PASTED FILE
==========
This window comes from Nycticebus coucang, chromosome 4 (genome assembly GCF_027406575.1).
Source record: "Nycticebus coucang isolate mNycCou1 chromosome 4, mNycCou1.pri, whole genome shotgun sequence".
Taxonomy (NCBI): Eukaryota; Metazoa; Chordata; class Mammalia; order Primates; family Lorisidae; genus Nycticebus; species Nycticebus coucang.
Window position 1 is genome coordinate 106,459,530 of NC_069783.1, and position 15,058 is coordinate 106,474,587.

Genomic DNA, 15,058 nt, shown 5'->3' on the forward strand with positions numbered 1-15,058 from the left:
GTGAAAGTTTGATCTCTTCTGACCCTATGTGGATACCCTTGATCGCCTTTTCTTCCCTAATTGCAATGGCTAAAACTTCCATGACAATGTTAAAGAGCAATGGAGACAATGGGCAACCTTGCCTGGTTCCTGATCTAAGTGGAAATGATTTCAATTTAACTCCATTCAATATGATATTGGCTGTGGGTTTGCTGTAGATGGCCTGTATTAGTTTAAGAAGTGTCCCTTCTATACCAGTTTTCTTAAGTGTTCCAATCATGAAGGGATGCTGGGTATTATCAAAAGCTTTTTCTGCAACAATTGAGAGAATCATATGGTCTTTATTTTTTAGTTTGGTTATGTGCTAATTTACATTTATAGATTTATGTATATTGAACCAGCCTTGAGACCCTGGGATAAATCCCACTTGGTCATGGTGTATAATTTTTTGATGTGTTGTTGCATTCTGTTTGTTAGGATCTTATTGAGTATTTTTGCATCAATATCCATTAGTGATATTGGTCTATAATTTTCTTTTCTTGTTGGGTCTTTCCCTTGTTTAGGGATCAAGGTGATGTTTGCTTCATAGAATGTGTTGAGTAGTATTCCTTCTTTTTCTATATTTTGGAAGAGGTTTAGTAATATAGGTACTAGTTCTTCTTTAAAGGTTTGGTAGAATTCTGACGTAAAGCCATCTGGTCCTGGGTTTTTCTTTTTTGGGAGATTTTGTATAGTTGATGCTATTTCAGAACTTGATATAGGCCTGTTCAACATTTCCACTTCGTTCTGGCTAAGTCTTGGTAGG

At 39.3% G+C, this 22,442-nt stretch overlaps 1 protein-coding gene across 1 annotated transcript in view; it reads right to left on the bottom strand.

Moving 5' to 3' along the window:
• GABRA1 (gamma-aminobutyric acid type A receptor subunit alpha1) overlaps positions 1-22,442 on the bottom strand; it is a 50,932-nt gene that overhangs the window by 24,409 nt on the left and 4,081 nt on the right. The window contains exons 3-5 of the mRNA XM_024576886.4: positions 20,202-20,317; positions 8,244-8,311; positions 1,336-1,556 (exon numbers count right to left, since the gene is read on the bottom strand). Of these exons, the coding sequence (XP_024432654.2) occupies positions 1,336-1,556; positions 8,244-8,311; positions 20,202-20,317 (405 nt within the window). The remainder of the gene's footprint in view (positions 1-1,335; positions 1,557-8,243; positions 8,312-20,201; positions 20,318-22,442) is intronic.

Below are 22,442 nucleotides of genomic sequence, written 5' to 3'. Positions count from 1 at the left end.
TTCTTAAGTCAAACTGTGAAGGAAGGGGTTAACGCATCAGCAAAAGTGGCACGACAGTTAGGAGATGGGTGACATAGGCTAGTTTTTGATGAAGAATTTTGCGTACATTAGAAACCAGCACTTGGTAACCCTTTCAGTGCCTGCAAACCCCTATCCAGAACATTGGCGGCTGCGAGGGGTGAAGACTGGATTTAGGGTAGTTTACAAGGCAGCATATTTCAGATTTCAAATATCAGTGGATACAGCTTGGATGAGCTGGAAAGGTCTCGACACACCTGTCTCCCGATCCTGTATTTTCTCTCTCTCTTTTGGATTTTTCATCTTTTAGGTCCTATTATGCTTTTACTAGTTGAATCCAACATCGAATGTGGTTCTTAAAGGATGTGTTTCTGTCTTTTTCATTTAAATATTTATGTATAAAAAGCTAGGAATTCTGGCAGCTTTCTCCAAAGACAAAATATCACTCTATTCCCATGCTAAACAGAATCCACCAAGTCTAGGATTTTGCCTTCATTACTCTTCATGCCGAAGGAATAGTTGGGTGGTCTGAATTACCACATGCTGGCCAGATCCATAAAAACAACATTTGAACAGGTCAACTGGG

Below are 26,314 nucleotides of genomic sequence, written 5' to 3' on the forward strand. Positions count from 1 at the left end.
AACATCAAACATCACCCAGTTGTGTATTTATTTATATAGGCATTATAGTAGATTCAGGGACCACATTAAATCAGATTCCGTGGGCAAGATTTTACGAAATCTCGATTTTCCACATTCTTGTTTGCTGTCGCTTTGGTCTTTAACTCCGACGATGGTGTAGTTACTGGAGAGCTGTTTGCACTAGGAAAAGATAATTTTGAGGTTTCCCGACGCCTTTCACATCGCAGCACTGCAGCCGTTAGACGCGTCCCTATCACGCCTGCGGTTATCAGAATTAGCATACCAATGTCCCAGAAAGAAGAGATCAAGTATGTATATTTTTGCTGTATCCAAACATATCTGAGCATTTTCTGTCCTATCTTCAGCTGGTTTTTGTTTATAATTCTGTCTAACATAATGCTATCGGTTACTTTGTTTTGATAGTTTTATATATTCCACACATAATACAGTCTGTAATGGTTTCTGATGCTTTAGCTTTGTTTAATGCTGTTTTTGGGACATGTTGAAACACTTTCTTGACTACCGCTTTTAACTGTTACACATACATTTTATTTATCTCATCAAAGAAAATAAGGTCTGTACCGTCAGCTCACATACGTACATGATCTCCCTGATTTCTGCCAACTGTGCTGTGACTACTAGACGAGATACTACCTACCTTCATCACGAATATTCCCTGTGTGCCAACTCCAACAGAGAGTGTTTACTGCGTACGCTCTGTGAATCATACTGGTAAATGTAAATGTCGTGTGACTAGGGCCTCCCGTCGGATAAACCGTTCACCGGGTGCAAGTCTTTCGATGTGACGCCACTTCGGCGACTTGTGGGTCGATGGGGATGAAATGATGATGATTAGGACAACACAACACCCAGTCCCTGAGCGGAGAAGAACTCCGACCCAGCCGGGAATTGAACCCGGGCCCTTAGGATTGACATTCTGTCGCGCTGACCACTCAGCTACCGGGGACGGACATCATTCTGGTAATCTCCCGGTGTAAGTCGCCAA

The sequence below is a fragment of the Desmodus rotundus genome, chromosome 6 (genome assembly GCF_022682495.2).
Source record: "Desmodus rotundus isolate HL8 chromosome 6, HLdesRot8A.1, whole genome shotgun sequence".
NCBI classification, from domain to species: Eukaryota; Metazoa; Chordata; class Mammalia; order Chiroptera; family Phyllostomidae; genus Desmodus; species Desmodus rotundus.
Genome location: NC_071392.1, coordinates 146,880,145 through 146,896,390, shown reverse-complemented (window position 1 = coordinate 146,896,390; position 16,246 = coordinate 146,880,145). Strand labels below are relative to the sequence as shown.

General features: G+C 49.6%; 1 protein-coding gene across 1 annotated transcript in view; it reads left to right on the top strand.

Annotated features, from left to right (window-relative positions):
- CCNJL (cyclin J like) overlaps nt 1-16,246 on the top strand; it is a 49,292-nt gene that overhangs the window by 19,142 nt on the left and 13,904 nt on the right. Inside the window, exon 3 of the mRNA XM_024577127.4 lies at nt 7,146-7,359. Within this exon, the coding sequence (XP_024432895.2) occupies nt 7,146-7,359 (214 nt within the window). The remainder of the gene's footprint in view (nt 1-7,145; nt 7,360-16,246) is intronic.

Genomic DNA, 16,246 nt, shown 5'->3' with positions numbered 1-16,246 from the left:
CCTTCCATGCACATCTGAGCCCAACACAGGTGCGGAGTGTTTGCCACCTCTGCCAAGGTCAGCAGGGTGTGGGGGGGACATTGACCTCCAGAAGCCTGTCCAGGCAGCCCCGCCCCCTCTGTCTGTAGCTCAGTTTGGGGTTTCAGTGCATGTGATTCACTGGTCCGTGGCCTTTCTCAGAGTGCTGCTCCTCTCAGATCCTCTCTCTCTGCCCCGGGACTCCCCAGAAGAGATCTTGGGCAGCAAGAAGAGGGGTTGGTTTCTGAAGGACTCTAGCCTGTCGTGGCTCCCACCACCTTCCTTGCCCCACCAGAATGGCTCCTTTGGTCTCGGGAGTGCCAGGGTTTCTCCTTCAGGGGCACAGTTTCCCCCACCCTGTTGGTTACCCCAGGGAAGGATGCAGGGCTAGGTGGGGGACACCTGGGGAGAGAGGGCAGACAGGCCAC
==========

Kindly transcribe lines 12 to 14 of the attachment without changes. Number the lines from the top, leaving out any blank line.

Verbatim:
Below are 26,314 nucleotides of genomic sequence, written 5' to 3' on the forward strand. Positions count from 1 at the left end.
AACATCAAACATCACCCAGTTGTGTATTTATTTATATAGGCATTATAGTAGATTCAGGGACCACATTAAATCAGATTCCGTGGGCAAGATTTTACGAAATCTCGATTTTCCACATTCTTGTTTGCTGTCGCTTTGGTCTTTAACTCCGACGATGGTGTAGTTACTGGAGAGCTGTTTGCACTAGGAAAAGATAATTTTGAGGTTTCCCGACGCCTTTCACATCGCAGCACTGCAGCCGTTAGACGCGTCCCTATCACGCCTGCGGTTATCAGAATTAGCATACCAATGTCCCAGAAAGAAGAGATCAAGTATGTATATTTTTGCTGTATCCAAACATATCTGAGCATTTTCTGTCCTATCTTCAGCTGGTTTTTGTTTATAATTCTGTCTAACATAATGCTATCGGTTACTTTGTTTTGATAGTTTTATATATTCCACACATAATACAGTCTGTAATGGTTTCTGATGCTTTAGCTTTGTTTAATGCTGTTTTTGGGACATGTTGAAACACTTTCTTGACTACCGCTTTTAACTGTTACACATACATTTTATTTATCTCATCAAAGAAAATAAGGTCTGTACCGTCAGCTCACATACGTACATGATCTCCCTGATTTCTGCCAACTGTGCTGTGACTACTAGACGAGATACTACCTACCTTCATCACGAATATTCCCTGTGTGCCAACTCCAACAGAGAGTGTTTACTGCGTACGCTCTGTGAATCATACTGGTAAATGTAAATGTCGTGTGACTAGGGCCTCCCGTCGGATAAACCGTTCACCGGGTGCAAGTCTTTCGATGTGACGCCACTTCGGCGACTTGTGGGTCGATGGGGATGAAATGATGATGATTAGGACAACACAACACCCAGTCCCTGAGCGGAGAAGAACTCCGACCCAGCCGGGAATTGAACCCGGGCCCTTAGGATTGACATTCTGTCGCGCTGACCACTCAGCTACCGGGGACGGACATCATTCTGGTAATCTCCCGGTGTAAGTCGCCAA

The sequence below is a fragment of the Desmodus rotundus genome, chromosome 6 (genome assembly GCF_022682495.2).